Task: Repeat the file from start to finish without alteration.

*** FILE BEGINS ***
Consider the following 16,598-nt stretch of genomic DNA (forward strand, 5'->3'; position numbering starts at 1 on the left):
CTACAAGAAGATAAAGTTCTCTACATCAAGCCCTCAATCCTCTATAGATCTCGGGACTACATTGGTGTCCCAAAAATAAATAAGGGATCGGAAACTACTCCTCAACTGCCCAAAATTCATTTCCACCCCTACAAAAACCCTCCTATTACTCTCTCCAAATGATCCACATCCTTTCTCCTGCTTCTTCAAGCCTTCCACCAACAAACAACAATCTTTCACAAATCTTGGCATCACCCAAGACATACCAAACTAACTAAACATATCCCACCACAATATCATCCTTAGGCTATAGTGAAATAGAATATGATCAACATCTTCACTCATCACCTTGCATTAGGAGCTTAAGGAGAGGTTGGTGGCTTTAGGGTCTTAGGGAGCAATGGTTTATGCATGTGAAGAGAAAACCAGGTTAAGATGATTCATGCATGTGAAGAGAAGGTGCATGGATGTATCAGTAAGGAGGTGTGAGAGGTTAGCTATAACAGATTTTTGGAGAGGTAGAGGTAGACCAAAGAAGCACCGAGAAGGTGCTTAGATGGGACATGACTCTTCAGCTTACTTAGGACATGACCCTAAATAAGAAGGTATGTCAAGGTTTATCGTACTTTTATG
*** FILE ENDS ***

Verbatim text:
Consider the following 16,598-nt stretch of genomic DNA (forward strand, 5'->3'; position numbering starts at 1 on the left):
CTACAAGAAGATAAAGTTCTCTACATCAAGCCCTCAATCCTCTATAGATCTCGGGACTACATTGGTGTCCCAAAAATAAATAAGGGATCGGAAACTACTCCTCAACTGCCCAAAATTCATTTCCACCCCTACAAAAACCCTCCTATTACTCTCTCCAAATGATCCACATCCTTTCTCCTGCTTCTTCAAGCCTTCCACCAACAAACAACAATCTTTCACAAATCTTGGCATCACCCAAGACATACCAAACTAACTAAACATATCCCACCACAATATCATCCTTAGGCTATAGTGAAATAGAATATGATCAACATCTTCACTCATCACCTTGCATTAGGAGCTTAAGGAGAGGTTGGTGGCTTTAGGGTCTTAGGGAGCAATGGTTTATGCATGTGAAGAGAAAACCAGGTTAAGATGATTCATGCATGTGAAGAGAAGGTGCATGGATGTATCAGTAAGGAGGTGTGAGAGGTTAGCTATAACAGATTTTTGGAGAGGTAGAGGTAGACCAAAGAAGCACCGAGAAGGTGCTTAGATGGGACATGACTCTTCAGCTTACTTAGGACATGACCCTAAATAAGAAGGTATGTCAAGGTTTATCGTACTTTTATG